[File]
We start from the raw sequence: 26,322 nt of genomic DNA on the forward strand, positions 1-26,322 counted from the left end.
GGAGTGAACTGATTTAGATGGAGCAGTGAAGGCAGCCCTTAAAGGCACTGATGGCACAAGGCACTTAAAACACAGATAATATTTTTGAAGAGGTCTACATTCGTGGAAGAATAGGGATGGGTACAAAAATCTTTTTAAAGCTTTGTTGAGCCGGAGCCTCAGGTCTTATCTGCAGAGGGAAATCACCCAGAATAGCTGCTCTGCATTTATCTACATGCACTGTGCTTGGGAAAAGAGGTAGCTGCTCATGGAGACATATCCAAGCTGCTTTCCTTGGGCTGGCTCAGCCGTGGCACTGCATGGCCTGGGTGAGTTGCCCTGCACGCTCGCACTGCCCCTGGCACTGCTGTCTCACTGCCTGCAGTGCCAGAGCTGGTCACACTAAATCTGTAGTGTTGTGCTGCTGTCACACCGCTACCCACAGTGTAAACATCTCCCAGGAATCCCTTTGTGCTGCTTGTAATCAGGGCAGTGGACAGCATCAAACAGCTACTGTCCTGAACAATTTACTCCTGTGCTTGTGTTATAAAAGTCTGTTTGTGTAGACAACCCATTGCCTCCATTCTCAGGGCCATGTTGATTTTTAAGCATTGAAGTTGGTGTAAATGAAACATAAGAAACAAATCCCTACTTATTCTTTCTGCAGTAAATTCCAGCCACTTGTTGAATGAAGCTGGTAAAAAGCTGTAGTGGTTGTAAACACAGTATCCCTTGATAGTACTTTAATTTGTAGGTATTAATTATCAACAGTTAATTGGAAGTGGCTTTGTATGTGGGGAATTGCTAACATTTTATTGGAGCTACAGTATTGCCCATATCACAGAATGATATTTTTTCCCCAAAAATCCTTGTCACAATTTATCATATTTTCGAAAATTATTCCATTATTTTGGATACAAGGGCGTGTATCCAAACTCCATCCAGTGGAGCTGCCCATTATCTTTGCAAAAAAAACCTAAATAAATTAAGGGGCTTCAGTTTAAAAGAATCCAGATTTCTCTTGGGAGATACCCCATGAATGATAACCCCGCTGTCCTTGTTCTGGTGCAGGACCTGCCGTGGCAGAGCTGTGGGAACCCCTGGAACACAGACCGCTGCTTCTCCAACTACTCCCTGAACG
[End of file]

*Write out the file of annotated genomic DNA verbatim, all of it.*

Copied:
We start from the raw sequence: 26,322 nt of genomic DNA on the forward strand, positions 1-26,322 counted from the left end.
GGAGTGAACTGATTTAGATGGAGCAGTGAAGGCAGCCCTTAAAGGCACTGATGGCACAAGGCACTTAAAACACAGATAATATTTTTGAAGAGGTCTACATTCGTGGAAGAATAGGGATGGGTACAAAAATCTTTTTAAAGCTTTGTTGAGCCGGAGCCTCAGGTCTTATCTGCAGAGGGAAATCACCCAGAATAGCTGCTCTGCATTTATCTACATGCACTGTGCTTGGGAAAAGAGGTAGCTGCTCATGGAGACATATCCAAGCTGCTTTCCTTGGGCTGGCTCAGCCGTGGCACTGCATGGCCTGGGTGAGTTGCCCTGCACGCTCGCACTGCCCCTGGCACTGCTGTCTCACTGCCTGCAGTGCCAGAGCTGGTCACACTAAATCTGTAGTGTTGTGCTGCTGTCACACCGCTACCCACAGTGTAAACATCTCCCAGGAATCCCTTTGTGCTGCTTGTAATCAGGGCAGTGGACAGCATCAAACAGCTACTGTCCTGAACAATTTACTCCTGTGCTTGTGTTATAAAAGTCTGTTTGTGTAGACAACCCATTGCCTCCATTCTCAGGGCCATGTTGATTTTTAAGCATTGAAGTTGGTGTAAATGAAACATAAGAAACAAATCCCTACTTATTCTTTCTGCAGTAAATTCCAGCCACTTGTTGAATGAAGCTGGTAAAAAGCTGTAGTGGTTGTAAACACAGTATCCCTTGATAGTACTTTAATTTGTAGGTATTAATTATCAACAGTTAATTGGAAGTGGCTTTGTATGTGGGGAATTGCTAACATTTTATTGGAGCTACAGTATTGCCCATATCACAGAATGATATTTTTTCCCCAAAAATCCTTGTCACAATTTATCATATTTTCGAAAATTATTCCATTATTTTGGATACAAGGGCGTGTATCCAAACTCCATCCAGTGGAGCTGCCCATTATCTTTGCAAAAAAAACCTAAATAAATTAAGGGGCTTCAGTTTAAAAGAATCCAGATTTCTCTTGGGAGATACCCCATGAATGATAACCCCGCTGTCCTTGTTCTGGTGCAGGACCTGCCGTGGCAGAGCTGTGGGAACCCCTGGAACACAGACCGCTGCTTCTCCAACTACTCCCTGAACG